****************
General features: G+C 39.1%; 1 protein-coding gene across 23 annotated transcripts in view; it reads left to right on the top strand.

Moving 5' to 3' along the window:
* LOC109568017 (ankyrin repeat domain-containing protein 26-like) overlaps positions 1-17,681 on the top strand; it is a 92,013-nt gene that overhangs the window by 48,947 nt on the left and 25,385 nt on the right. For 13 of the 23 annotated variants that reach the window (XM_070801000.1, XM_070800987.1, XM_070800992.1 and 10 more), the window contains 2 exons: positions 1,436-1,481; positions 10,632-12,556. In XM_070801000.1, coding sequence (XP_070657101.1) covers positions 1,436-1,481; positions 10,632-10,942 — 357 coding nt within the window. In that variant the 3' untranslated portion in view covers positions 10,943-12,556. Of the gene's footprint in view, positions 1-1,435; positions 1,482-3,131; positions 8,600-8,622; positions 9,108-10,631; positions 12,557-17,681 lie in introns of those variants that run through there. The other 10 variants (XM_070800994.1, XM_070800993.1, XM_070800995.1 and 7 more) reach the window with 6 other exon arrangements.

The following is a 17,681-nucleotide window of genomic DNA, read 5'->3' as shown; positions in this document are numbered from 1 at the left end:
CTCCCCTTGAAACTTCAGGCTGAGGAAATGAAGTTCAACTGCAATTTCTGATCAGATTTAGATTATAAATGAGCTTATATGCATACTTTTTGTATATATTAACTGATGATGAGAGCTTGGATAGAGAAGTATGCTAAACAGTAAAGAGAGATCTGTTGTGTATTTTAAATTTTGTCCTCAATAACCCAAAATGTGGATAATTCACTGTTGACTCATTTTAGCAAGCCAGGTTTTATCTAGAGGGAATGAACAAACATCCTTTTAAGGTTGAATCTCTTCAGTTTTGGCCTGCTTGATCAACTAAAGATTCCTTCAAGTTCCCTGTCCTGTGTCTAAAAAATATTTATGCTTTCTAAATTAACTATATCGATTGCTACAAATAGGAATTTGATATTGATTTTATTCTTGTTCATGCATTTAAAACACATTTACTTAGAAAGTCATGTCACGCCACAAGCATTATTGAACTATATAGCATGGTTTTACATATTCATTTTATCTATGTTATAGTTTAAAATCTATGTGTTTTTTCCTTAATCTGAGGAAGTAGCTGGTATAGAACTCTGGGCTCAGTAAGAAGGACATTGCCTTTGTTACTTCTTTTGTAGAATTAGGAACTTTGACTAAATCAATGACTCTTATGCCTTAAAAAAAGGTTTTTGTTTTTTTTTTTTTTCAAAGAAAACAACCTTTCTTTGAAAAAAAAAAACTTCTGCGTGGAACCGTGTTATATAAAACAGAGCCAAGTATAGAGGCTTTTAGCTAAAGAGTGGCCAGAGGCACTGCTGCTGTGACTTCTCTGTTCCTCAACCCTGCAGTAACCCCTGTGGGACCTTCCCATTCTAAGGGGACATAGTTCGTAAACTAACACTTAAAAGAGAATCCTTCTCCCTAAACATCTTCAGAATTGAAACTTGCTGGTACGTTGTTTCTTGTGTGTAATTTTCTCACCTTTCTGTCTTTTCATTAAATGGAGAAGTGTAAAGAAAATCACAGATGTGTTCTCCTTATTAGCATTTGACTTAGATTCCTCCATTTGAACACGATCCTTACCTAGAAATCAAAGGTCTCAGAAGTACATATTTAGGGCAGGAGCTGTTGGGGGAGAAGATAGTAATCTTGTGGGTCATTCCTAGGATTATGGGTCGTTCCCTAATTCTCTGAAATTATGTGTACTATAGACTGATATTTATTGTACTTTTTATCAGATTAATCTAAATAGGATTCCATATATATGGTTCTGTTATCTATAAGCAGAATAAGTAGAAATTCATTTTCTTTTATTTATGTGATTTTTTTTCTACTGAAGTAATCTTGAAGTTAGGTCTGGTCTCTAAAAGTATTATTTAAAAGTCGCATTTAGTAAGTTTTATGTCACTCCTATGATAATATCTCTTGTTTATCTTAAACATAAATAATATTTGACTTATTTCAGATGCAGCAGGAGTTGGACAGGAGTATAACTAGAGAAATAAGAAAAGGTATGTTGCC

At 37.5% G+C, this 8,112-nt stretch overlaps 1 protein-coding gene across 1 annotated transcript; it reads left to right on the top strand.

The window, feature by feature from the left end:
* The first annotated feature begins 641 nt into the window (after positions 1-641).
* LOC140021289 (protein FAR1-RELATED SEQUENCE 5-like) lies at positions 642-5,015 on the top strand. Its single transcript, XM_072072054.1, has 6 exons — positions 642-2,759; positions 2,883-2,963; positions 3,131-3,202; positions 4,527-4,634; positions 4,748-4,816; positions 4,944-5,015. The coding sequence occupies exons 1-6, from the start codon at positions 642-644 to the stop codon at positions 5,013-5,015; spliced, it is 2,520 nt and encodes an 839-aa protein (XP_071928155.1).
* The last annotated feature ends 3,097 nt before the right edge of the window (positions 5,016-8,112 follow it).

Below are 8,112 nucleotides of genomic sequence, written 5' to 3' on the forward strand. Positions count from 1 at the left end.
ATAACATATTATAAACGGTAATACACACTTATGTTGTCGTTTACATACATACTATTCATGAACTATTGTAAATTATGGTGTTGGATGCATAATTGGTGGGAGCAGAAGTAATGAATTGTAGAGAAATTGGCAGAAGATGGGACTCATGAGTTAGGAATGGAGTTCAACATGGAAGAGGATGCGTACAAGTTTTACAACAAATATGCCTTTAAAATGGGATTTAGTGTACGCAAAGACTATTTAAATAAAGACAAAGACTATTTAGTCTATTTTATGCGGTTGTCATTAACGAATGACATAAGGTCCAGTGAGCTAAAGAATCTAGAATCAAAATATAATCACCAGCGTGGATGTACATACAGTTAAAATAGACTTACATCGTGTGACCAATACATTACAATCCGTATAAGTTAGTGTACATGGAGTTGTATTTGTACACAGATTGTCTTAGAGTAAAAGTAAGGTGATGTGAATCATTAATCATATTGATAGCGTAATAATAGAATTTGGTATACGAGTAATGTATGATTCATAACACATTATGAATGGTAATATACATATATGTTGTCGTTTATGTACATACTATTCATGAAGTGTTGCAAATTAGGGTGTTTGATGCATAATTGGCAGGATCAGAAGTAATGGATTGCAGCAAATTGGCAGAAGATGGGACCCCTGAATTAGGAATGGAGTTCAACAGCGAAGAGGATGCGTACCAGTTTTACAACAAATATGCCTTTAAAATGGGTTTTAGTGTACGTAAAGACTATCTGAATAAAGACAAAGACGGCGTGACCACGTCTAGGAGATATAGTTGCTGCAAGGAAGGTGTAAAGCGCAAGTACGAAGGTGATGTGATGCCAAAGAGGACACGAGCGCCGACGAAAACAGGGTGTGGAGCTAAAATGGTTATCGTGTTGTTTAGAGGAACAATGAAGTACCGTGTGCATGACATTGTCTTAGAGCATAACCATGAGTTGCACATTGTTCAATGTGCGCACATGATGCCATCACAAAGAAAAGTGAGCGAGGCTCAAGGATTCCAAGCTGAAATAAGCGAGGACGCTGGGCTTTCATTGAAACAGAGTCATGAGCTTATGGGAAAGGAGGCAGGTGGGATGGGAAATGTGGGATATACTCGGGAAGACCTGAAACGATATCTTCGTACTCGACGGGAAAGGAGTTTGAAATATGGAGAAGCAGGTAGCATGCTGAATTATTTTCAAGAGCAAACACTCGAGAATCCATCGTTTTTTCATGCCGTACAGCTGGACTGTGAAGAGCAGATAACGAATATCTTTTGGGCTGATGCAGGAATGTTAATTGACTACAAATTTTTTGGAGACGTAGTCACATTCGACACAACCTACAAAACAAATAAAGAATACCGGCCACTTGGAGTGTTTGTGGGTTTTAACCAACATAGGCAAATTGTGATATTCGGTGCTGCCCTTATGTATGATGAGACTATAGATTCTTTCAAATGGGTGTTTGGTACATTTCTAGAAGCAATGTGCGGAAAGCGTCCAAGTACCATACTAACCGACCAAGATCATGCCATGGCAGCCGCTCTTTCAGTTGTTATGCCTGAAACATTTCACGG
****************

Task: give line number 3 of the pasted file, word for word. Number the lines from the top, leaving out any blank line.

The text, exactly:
* LOC109568017 (ankyrin repeat domain-containing protein 26-like) overlaps positions 1-17,681 on the top strand; it is a 92,013-nt gene that overhangs the window by 48,947 nt on the left and 25,385 nt on the right. For 13 of the 23 annotated variants that reach the window (XM_070801000.1, XM_070800987.1, XM_070800992.1 and 10 more), the window contains 2 exons: positions 1,436-1,481; positions 10,632-12,556. In XM_070801000.1, coding sequence (XP_070657101.1) covers positions 1,436-1,481; positions 10,632-10,942 — 357 coding nt within the window. In that variant the 3' untranslated portion in view covers positions 10,943-12,556. Of the gene's footprint in view, positions 1-1,435; positions 1,482-3,131; positions 8,600-8,622; positions 9,108-10,631; positions 12,557-17,681 lie in introns of those variants that run through there. The other 10 variants (XM_070800994.1, XM_070800993.1, XM_070800995.1 and 7 more) reach the window with 6 other exon arrangements.